One of the first things that I was introduced to at Hirons, besides the great people and adorable dogs, was the concept of flexible work spaces. The office has several different seating areas where employees can use their computers away from their desks. This ‘couch culture’ was a bit of a shock to me, having just wrapped up another position in a very traditional office weeks before starting at Hirons. Although I’ll admit that I was skeptical at first, I have grown to love the fluidity of the concept for a few different reasons.
Traditional business leaders might shudder at the thought, but I am a proponent of feeling at home in the workplace. Speaking from experience, the more ownership that employees feel over their work space, the more connected they will be to the company. In this way, being at home in the office space has allowed me to have a greater sense of responsibility over the work that I do for the company.
Working from a soft sofa as opposed to a stiff seat at a desk also allows employees to be more physically comfortable. It’s common knowledge that sitting at a desk all day can have a number of negative side effects. Poor posture, which is often associated with desk jobs, can lead to chronic pain and breathing problems. Flexible work spaces encourage movement by giving employees the freedom to move about the office and discourage hunching over a screen.
Communal spaces naturally lead to more conversation and thus more collaboration. Whether a group of Hirons employees are huddled up in the Think Tank on the first floor or situated on the rooftop sectional, communication in the office is generally unobstructed by cubicles or large desktop computers. The free flow of conversation allows employees to bounce ideas off of each other and easily answer questions that come up throughout the day, bolstering the sense of community in the office. As a relatively new employee, this environment made asking questions and gathering information from coworkers far less intimidating.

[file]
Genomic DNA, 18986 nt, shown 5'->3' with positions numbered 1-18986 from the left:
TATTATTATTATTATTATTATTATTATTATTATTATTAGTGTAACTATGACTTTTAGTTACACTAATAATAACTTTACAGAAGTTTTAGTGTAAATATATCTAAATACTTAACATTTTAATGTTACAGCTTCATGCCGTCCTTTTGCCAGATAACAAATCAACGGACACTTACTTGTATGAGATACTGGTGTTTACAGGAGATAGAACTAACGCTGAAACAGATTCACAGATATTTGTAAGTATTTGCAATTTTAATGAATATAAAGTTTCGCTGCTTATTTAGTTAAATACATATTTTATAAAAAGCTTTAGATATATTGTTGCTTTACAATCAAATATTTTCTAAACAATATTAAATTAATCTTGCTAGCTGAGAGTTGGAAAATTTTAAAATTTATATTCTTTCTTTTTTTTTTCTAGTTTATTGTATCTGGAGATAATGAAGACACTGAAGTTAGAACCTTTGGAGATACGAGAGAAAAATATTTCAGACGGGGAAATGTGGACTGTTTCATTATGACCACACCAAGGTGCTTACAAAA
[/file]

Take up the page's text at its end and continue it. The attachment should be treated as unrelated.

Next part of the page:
Flexible work spaces not only provide more areas for employees to sit, they also provide more opportunities for people to move. A 2014 Stanford study proved that walking, even as short of a distance from one side of the office to the other, improves creative thinking. In an agency like Hirons, where we pride ourselves on bold ideas, this is important.
Workers who utilize flexible environments such as those at Hirons can benefit from an increased sense of comfortability, collaboration and creativity. Many Hirons employees regularly take advantage of the couch culture, but it may not be everyone’s preference. Providing flexibility to work from a lounge chair or from a desk gives employees the freedom to be productive in whatever way suits them best.